Microsoft OneNote – here to stay?

Microsoft OneNoteWe all know about (and have probably used) Microsoft Word, Microsoft Excel, Microsoft PowerPoint and Microsoft Outlook. What about Microsoft OneNote?

OneNote has been around since about 2003 – and it seems like a good idea; one file (notebook) that has several “tabs” where you can paste pictures, charts, other document, freehand draw (if you have a tablet PC), link to other content and generally just keep track of any bit of information for a specific subject. Especially useful is the ability to move chunks of information around easily and not be locked into the linear format of a word document. It’s definitely easier to use for taking notes among multiple people and the 2010 user interface is easier than ever.

In 2003 and a few years after, I kept trying OneNote, but didn’t like it and didn’t really give it much of a chance. Once in a while I’d see someone using it and LOVING it, but I just couldn’t get past how free-form it was. Only in the past two years have I seen more people using it for simple project management, which is what got me to give it another try… and so far, I’m liking it. However, I have a big concern – will Microsoft OneNote stick around, or will it go the way of FrontPage and Thumbtacks and Microsoft Money?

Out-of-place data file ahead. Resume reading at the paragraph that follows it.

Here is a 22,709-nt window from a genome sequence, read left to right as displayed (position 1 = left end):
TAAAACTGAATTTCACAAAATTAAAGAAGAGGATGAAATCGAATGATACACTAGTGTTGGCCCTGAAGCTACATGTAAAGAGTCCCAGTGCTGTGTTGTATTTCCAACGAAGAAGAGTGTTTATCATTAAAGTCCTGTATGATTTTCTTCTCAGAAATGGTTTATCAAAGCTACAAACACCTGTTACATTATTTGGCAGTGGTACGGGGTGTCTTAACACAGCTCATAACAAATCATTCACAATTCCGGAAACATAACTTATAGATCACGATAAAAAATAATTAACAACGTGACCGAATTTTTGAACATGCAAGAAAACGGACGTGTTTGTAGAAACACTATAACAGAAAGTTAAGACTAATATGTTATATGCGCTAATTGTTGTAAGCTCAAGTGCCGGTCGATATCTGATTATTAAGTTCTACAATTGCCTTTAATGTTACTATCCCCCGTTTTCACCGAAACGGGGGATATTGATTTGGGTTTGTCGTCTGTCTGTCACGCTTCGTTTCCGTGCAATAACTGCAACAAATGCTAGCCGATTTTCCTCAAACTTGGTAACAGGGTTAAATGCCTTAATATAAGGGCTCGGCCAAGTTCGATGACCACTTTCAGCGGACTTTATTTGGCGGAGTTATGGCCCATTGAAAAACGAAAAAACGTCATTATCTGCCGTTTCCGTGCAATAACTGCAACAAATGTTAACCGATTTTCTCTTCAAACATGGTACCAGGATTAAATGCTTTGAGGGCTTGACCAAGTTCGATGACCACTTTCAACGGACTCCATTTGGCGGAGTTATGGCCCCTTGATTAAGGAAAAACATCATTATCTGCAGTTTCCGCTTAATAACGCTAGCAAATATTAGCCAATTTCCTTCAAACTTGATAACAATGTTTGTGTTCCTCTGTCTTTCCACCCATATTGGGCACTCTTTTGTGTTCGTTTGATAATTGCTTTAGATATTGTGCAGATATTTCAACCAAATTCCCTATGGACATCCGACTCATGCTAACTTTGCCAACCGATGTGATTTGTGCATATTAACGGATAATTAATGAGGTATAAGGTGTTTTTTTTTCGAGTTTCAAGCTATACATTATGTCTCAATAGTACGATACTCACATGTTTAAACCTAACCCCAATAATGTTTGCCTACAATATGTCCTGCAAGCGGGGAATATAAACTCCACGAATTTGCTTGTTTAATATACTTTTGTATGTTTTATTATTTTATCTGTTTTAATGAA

Microsoft has a terrible habit of releasing software (and hardware… ahem-Zune-ahem), getting people to adopt it, use it and evangelize it – then killing it (or trying to pretend that they never released it.) I don’t want to become a ‘late’ adopter and move my project management to OneNote, just to find out that the next release of Microsoft Office doesn’t include it. Or worse still, finding out that you can’t easily convert it to another format. So, what to do?

For now, I’ll cautiously use it, but not so much that I’m dependent on it. If the next version of Microsoft Office still includes OneNote, I’ll think about committing to it more.

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